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  Pete Gallivan did an absolutely wonderful feature on Buffalo’s WGRZ about my co-author Andrew Bienkowski for Unknown Stories of Western New York. Pete talked about Andy’s banishment to Siberia (in 1939) at only five years of age and how that experience has informed and influenced his life for the past 75 years. There’s even a little cameo from Yours Truly....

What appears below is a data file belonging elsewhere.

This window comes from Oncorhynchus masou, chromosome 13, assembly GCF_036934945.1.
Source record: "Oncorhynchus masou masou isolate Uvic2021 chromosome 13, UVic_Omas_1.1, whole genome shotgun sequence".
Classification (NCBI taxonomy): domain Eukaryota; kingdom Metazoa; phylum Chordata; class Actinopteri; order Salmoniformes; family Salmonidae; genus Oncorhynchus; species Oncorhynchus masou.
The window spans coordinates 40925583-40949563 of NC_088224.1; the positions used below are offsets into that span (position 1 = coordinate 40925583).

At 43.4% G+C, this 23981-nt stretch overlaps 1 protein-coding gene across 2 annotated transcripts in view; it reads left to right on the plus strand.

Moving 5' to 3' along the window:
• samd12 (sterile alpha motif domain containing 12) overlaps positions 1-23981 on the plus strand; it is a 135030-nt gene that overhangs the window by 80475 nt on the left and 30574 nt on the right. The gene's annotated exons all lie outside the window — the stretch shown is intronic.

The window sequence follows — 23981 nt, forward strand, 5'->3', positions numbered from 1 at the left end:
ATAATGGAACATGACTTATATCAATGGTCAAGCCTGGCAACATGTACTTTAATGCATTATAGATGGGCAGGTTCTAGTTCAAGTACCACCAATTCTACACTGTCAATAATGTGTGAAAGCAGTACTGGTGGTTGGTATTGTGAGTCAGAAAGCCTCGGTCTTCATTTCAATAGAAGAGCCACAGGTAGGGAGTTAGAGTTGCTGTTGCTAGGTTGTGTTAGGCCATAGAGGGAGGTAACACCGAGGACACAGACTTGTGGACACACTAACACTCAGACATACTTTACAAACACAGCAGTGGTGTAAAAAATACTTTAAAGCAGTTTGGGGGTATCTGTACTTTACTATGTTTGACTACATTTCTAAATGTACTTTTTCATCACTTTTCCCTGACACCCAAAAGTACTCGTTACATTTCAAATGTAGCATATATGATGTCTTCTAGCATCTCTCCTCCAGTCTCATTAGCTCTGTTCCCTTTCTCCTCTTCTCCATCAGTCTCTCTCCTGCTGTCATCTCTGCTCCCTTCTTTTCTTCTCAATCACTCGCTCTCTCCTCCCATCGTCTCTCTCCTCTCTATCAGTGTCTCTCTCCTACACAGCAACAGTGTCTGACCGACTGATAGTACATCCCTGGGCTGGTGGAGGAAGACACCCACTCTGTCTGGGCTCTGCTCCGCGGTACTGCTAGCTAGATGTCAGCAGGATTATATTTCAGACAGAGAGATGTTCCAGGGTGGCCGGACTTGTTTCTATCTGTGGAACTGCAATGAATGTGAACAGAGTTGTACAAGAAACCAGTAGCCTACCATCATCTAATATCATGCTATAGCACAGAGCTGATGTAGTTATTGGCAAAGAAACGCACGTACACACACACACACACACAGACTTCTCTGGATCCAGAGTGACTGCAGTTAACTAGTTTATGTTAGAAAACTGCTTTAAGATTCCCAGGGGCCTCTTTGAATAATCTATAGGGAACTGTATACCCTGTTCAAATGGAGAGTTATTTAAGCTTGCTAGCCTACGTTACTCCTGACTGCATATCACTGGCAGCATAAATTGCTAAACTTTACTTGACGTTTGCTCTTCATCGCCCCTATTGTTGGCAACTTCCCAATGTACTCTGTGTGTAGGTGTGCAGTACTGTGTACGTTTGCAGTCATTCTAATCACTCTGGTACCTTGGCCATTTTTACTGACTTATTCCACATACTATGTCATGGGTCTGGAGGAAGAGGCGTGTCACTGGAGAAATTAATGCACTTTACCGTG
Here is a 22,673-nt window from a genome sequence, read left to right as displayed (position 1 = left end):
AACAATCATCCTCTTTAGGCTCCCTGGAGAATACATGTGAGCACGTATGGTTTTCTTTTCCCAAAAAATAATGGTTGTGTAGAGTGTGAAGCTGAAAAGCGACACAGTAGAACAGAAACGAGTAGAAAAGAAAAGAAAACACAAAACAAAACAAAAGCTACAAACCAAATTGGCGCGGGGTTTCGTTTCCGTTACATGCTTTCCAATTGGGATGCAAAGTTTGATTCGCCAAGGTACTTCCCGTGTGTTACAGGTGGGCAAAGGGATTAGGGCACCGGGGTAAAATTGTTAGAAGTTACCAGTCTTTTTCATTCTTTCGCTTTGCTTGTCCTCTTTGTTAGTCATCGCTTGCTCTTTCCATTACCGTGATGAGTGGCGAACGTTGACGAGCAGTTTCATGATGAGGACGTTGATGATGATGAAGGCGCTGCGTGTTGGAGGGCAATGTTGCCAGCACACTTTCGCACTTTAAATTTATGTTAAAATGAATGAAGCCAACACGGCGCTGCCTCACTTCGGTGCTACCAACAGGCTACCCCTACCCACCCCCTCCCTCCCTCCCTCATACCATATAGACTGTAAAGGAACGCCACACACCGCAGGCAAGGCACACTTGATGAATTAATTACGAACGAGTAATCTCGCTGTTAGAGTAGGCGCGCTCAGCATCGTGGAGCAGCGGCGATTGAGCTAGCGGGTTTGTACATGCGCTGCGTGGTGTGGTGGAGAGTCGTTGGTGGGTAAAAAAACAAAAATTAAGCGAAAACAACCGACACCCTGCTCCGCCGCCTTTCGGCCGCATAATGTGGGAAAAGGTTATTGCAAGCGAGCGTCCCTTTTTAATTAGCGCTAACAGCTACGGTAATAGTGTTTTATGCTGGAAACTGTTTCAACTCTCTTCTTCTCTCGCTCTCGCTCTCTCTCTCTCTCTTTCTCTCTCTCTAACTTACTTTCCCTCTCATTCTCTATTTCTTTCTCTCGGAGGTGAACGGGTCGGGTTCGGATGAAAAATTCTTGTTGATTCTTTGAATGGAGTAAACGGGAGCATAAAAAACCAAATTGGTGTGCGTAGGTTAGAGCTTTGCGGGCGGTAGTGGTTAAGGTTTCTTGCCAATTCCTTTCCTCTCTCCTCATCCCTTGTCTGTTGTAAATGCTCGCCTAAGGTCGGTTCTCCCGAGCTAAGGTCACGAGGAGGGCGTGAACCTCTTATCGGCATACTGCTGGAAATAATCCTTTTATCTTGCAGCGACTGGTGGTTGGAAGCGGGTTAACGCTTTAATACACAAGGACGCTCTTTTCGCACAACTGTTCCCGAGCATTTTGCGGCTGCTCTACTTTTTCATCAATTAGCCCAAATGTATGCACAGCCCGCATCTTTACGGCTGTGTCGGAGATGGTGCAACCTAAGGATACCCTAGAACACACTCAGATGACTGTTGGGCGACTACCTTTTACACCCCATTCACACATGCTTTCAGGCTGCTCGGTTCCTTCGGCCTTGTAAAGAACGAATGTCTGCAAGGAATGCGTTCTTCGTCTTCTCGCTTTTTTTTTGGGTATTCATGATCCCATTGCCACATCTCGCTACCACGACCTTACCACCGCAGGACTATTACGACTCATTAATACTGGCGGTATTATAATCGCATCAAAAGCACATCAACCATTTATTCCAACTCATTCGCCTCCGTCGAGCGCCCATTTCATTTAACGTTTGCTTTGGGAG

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Mary Akers: Thanks for agreeing to talk with me about your wonderful collection The New Testament. I enjoyed this collection so much, Jericho. It has stayed with me for weeks, much like your other collection Please did when I first read it. In fact, I would say you write the most haunting poems–in the best sense of the word “haunting”–the specter of them hovers, they follow me around, hang about, shimmer. It’s probably a personal thing, but what do you think makes a poem “haunt” a reader? Jericho Brown: Thanks so much, Mary! This is very hard to narrow down.  But I think being haunted means to be very aware of a presence we cannot see or touch.  I guess all good poems are haunting then, because they ultimately put sounds and images in our heads that are nowhere but our heads.  The poems themselves are only ink on a page.  So I’ll go with music and image as an answer for now.   MA: I like that answer–and now I’m thinking it could apply to all forms of writing. The term “Poetry of the Body” comes to mind when I read your work. I’ve heard several poets use lately, so I googled it and came up with a page that declares, “Poetry should be read aloud, tasted on the tongue, felt in the blood and heart.” I agree, but I wonder how a poet who writes work as somatic as yours feels about that definition. What do you think it means to be a poet of the body? JB: The “poet of the body” is one who reaches for revelations that are made in and through the body before they are fully understood in the mind.  I want to believe that poems ask us to make use of our instinct and intuition, that they create feelings in us similar to hunger or to an itch.  When we get these feelings, we know we need to eat or that something could be crawling on our skin.   MA: Yes. Beautiful. So…bearing in mind that artists and their work can fit into many different categories, would you place your own work in the category of Poetry of the Body? JB: I don’t try to do any categorizing of myself.  It would take all the fun out of writing if I bothered to place myself in such ways.  And because I’m so skeptical of my own habits, it would lead me to writing against something that may well be the thing that makes my poems particular.   MA: Reading your wonderful collection also had me thinking about form. You manage to create work that feels...